Church in the age of facebook (a what do you think)

Facebook recently filed paper work for an IPO and Slate writer Josh Levin found some interesting “Facebookisms” within the forms.  (The five he pulled out are listed below).  Reading over them it occured to me (via Amanda Baker) that we used to say/act like in similar ways in seminary.  However my local congregation (and i would venture many others) operate out of an entirely different mindset.  Is that harming us?

What do you think?  Would it behove the local church to move faster and take more risks with new ideas and ministries?  Or is the culture of Facebook something to be more opposed than embraced? (or is there something inbetween).

Facebookism No. 1: “Done is better than perfect”

Hackers try to build the best services over the long term by quickly releasing and learning from smaller iterations rather than trying to get everything right all at once. To support this, we have built a testing framework that at any given time can try out thousands of versions of Facebook. We have the words “Done is better than perfect” painted on our walls to remind ourselves to always keep shipping.

Facebookism No. 2: “Code wins arguments”

Hacking is also an inherently hands-on and active discipline. Instead of debating for days whether a new idea is possible or what the best way to build something is, hackers would rather just prototype something and see what works. There’s a hacker mantra that you’ll hear a lot around Facebook offices: “Code wins arguments.”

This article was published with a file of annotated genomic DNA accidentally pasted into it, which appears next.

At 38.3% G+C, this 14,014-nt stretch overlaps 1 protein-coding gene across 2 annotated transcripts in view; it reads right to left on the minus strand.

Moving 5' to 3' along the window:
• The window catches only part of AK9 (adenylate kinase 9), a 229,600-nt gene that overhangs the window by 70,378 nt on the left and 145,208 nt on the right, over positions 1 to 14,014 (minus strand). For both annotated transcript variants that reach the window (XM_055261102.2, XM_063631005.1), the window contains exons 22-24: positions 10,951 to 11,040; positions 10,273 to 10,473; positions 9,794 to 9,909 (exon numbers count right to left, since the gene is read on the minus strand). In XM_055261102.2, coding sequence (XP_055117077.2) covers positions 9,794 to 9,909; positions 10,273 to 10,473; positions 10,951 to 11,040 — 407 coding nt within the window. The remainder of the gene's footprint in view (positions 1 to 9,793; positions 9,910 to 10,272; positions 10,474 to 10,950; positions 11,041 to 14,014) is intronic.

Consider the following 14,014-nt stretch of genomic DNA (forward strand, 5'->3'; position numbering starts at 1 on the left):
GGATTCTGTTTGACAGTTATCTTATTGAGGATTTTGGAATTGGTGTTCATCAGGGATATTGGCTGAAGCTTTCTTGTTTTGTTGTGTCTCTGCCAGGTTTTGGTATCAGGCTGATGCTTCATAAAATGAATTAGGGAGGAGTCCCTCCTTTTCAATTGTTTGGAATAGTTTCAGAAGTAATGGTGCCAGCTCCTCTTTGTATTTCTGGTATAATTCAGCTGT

Facebookism No. 3: “Move fast and break things”

Moving fast enables us to build more things and learn faster. However, as most companies grow, they slow down too much because they’re more afraid of making mistakes than they are of losing opportunities by moving too slowly. We have a saying: “Move fast and break things.” The idea is that if you never break anything, you’re probably not moving fast enough.

Facebookism No. 4: “The riskiest thing is to take no risks.”

Building great things means taking risks. This can be scary and prevents most companies from doing the bold things they should. However, in a world that’s changing so quickly, you’re guaranteed to fail if you don’t take any risks. We have another saying: “The riskiest thing is to take no risks.”

Facebookism No. 5: “This journey is 1 percent finished.”

We encourage our employees to think boldly. We also have posted the phrase “this journey is 1% finished” across many of our office walls, to remind employees that we believe that we have only begun fulfilling our mission to make the world more open and connected.

 

from http://www.slate.com/blogs/browbeat/2012/02/01/facebook_s_ipo_filing_reveals_how_zuckerberg_and_his_employees_talk.html

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